City of Trenton to Commemorate Hedgepeth-Williams Case

City of Trenton to Commemorate Hedgepeth-Williams Case

80 years ago, Trenton was the center of one of the United States’ most consequential court cases. In the Hedgepeth-Williams case, the right to a fair and equitable education was on trial. Thanks to the bravery and commitment of these Trenton residents, students were able to transcend barriers to education, first in New Jersey, and eventually, throughout the nation. From the dawn of our nation to the present day, there is no doubt that history happens right here in the Capital City. To celebrate those Trenton residents who paved the way for a more equitable education for all, the City of Trenton invites you to celebrate at the unveiling of the community’s latest historic marker.

On Wednesday, February 28th, the City of Trenton will be hosting the unveiling of a Historic Marker which will commemorate the Hedgepeth-Williams desegregation case. The ceremony will begin at 11am at the Hedgepeth-Williams Intermediate School, located at 301 Gladstone Ave, Trenton, NJ 08629. At the ceremony, guests will have the opportunity to hear from a number of distinguished guests, including Principal Adrienne Hill, Superintendent of Trenton Public Schools James Earle, Mayor Reed Gusciora, Lt. Governor Tahesha Way, and family representative Kandar Taylor. This morning is certain to be a stirring occasion for all, inspiring Trentonians young and old to follow in the footsteps of these valiant individuals.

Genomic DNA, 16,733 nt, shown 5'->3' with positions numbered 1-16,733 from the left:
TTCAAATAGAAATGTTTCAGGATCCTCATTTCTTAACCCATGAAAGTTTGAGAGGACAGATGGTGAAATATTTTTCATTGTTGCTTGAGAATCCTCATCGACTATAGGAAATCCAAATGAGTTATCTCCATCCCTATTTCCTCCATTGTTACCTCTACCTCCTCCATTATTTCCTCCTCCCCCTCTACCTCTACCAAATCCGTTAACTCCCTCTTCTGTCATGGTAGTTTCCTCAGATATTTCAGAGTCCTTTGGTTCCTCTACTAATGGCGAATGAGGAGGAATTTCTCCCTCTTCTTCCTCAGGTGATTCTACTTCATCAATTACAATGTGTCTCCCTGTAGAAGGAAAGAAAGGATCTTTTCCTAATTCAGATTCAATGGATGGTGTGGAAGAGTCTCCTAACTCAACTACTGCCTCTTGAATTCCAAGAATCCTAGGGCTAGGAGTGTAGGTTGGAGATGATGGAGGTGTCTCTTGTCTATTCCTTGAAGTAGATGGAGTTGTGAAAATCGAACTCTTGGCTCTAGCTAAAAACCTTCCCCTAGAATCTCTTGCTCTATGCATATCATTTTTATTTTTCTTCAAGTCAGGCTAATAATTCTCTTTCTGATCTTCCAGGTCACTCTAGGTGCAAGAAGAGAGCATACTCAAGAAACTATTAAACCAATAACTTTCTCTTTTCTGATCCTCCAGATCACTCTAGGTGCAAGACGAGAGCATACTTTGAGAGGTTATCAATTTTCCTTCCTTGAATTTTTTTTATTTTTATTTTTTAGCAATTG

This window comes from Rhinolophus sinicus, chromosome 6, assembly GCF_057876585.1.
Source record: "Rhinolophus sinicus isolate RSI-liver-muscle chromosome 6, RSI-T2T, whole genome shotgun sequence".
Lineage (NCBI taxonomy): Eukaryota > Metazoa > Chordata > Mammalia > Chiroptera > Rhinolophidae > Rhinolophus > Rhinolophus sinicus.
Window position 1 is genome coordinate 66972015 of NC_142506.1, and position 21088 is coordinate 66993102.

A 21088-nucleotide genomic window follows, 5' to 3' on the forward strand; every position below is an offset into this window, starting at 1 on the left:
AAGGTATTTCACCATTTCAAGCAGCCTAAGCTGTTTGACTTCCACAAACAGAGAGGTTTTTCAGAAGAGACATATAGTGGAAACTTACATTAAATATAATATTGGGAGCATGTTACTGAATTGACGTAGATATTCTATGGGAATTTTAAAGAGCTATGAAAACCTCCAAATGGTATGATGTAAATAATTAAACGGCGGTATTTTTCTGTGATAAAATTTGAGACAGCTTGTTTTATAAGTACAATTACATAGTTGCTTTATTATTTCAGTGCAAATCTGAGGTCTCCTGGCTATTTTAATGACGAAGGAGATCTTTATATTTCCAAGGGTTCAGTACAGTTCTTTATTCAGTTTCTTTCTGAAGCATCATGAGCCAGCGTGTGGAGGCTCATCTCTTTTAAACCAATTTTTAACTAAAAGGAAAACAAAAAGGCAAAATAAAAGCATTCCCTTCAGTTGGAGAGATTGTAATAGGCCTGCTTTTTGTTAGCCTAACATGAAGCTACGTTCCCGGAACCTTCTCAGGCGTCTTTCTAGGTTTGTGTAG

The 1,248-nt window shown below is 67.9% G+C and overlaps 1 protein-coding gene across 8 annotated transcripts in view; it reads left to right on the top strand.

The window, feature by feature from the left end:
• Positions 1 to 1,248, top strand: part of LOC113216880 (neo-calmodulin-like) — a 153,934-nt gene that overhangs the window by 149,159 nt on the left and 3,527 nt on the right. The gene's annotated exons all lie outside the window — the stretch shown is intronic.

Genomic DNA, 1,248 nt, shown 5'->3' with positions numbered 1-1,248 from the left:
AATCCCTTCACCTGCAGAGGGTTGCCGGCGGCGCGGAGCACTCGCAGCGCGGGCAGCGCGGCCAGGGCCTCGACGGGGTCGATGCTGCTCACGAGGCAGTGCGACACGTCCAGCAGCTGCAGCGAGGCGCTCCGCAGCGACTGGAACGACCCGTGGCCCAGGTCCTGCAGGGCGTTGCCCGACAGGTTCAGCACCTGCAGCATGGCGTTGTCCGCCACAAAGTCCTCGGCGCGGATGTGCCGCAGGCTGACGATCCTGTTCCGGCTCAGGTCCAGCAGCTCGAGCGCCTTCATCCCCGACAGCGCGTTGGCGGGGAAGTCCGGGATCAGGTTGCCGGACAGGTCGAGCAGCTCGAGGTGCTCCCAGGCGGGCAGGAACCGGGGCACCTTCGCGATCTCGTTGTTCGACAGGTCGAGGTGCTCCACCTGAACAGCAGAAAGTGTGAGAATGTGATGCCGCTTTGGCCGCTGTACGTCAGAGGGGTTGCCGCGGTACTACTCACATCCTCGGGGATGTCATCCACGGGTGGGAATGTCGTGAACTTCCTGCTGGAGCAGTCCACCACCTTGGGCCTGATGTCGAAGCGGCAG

In 1944, the case of Hedgepeth and Williams vs. the Trenton Board of Education was brought before the New Jersey Supreme Court. After graduating the sixth grade, two Trenton students, Janet Hedgepeth and Leon Williams were schedule to attend the New Lincoln school, which was over two miles away from their home. In contrast, however, Junior High No. 2, a predominantly white institution, was located just three blocks from their residences. After the Trenton Board of Education barred access to this school, the mothers of these students, Ms. Hedgepeth and Ms. Williams, sought to dispute this injustice in court.

When taking their case to court, they enlisted the help of attorney Robert Queen, who was a member of the Trenton NAACP. When this case was brought before the Trenton District Court, it was ultimately dismissed. However, Ms. Hedgepeth and Ms. Williams would not stand for this grave injustice. Together, they decided to appeal the case to the New Jersey Supreme Court, which ultimately ruled that this practice was unlawful. 10 years later, in 1954, this case would be used as precedent for Brown vs. the Board of Education of Topeka, Kansas, wherein the United States Supreme Court ruled that school integration was the law of the land, citing that segregation was a violation of the 14th amendment.

As a city and as a nation, we all owe a great deal of appreciate to Ms. Hedgepeth, Ms. Williams, Mr. Queen, and all those who fought to make this landmark case possible. In commemorating this historic moment with a marker, we are not just honoring the legacy of these fine individuals – we are now assuring that for generations to come, Trentonians will have the opportunity to reflect on and appreciate this momentous moment in our community’s history. Don’t miss this opportunity to celebrate and connect with fellow residents of your city, be sure to swing by!

Historic Happenings: The Hedgepeth-Williams Case - TrentonDaily

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